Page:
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After Domino's Pizza announced its launch of a gluten-free pizza crust earlier this month, many of those with celiac disease raised a red flag.
PizzaMarketplace.com readers tweeted concerns about how a company that large and mainstream could be careful enough with something as critical as creating a gluten-free environment. Alysa Bajenaru, a dietitian with celiac disease, said "everyone is jumping on the (gluten-free) bandwagon, but few are doing it safely."
The segment's growth is staggering - gluten-free menu claims have grown 114 percent throughout the last three years. And at issue with this specific instance is the finer print.
Domino's product was developed in partnership with the National Foundation for Celiac Awareness and was given an "Amber Designation" as part of the NFCA's tiered credentialing system introduced in April.
Amber signifies that the new crust is appropriate for those with mild gluten sensitivity; however, it is not recommended for those with celiac disease. Domino's and the NFCA found that while the crust is certified as gluten free, current store operations at Domino's cannot guarantee that each handcrafted pizza will be completely free from gluten.
Suspension of Amber Designation
Although the NFCA's Green and Amber Designations were created in response to a growing concern in the restaurant industry around cross-contamination, the tiered system may have inadvertently accelerated concerns instead. And the Domino's news put those concerns in a very big spotlight.
After a bit of a backlash, the NFCA released a statement saying it is reconsidering the tiered designation program, and suspending use of the "Amber" label.
The statement reads, in part:
"While the NFCA recognizes the importance of alerting consumers to cross-contamination risks, the community response has prompted NFCA to reconsider the Amber Designation and related product labeling as an effective method to communicate these risks. Given the public response and recent developments in this field, NFCA is suspending use of the 'Amber' designation to describe a restaurant or foodservice establishment. We will conduct a review to determine the most effective and clearest way to warn the community of the risk of cross-contamination and the use of the phrase 'Gluten Free.'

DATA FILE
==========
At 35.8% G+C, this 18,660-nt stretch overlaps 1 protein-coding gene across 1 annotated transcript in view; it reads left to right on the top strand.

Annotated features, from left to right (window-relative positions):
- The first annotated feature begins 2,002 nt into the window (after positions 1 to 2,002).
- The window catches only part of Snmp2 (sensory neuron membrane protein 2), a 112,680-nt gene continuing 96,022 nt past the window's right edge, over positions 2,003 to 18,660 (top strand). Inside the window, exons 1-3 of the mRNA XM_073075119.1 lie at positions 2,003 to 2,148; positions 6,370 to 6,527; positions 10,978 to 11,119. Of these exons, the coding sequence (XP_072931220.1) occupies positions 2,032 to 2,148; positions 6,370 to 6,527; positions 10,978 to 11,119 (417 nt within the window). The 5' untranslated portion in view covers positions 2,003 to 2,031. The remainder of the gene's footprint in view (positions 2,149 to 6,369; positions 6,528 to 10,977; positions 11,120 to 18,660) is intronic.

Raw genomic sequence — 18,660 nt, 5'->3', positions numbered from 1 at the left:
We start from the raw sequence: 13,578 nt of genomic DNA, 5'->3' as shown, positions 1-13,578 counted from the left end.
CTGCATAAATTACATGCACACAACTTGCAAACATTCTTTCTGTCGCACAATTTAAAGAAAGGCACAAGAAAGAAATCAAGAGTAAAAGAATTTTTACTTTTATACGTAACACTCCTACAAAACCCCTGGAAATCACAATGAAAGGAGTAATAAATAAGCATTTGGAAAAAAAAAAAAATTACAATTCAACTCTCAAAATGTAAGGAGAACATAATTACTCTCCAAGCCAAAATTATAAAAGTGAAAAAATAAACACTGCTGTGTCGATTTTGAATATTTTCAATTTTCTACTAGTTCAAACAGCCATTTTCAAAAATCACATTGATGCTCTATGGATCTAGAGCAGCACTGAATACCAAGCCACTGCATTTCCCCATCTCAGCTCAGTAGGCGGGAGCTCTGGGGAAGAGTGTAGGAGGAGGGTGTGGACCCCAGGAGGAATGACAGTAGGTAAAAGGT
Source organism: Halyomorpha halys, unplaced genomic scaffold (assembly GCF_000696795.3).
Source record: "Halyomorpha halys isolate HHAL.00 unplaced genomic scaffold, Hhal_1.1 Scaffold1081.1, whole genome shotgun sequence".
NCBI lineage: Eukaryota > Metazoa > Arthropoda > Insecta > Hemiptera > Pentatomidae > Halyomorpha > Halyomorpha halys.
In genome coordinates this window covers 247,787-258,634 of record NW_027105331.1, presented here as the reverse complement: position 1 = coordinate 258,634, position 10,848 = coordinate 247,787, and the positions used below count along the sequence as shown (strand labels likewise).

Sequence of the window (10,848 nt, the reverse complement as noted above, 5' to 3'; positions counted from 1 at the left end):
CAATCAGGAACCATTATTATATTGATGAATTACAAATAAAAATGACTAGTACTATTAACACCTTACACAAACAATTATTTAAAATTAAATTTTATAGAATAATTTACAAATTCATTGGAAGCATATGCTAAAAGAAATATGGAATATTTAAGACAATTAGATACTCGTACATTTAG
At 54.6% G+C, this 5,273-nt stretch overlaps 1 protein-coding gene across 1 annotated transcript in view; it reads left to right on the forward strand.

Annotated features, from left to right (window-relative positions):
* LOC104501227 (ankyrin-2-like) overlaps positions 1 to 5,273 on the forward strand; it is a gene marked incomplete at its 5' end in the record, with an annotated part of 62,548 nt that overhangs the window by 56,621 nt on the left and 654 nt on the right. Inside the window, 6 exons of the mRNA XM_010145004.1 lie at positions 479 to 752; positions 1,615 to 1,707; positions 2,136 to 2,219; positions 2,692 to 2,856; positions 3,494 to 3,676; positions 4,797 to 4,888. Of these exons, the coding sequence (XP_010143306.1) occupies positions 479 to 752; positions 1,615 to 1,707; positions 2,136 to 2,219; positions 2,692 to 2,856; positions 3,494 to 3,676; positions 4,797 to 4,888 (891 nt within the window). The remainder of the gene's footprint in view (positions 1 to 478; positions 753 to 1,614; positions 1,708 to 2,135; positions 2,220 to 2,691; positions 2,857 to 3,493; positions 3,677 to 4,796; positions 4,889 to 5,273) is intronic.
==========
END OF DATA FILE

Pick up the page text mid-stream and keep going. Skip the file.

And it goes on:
While we regret that confusion may have occurred in relation to the Amber Designation, we do welcome and appreciate the attention this important issue of gluten sensitivity and celiac disease has received through this dialogue. We note that the education of the public, healthcare providers, the restaurant and foodservice industry, and those who are affected by gluten-related disorders has been enhanced by this recent media coverage concerning these designation and labeling issues, as have the interests of those maintaining a medically necessary gluten-free diet."
How this affects Domino's
Tim McIntyre, Domino's Pizza's vice president of corporate communications, said the company knew in advance that NFCA was going to study its Amber Designation and suspend its use and has removed the reference where able.
"In areas where we can (online) we are removing reference to it. However, it appears in print and on boxes, which were prepared weeks ago," he said. "It will remain there for the time being. We will not use the designation in the future, but we plan no other changes at this time."
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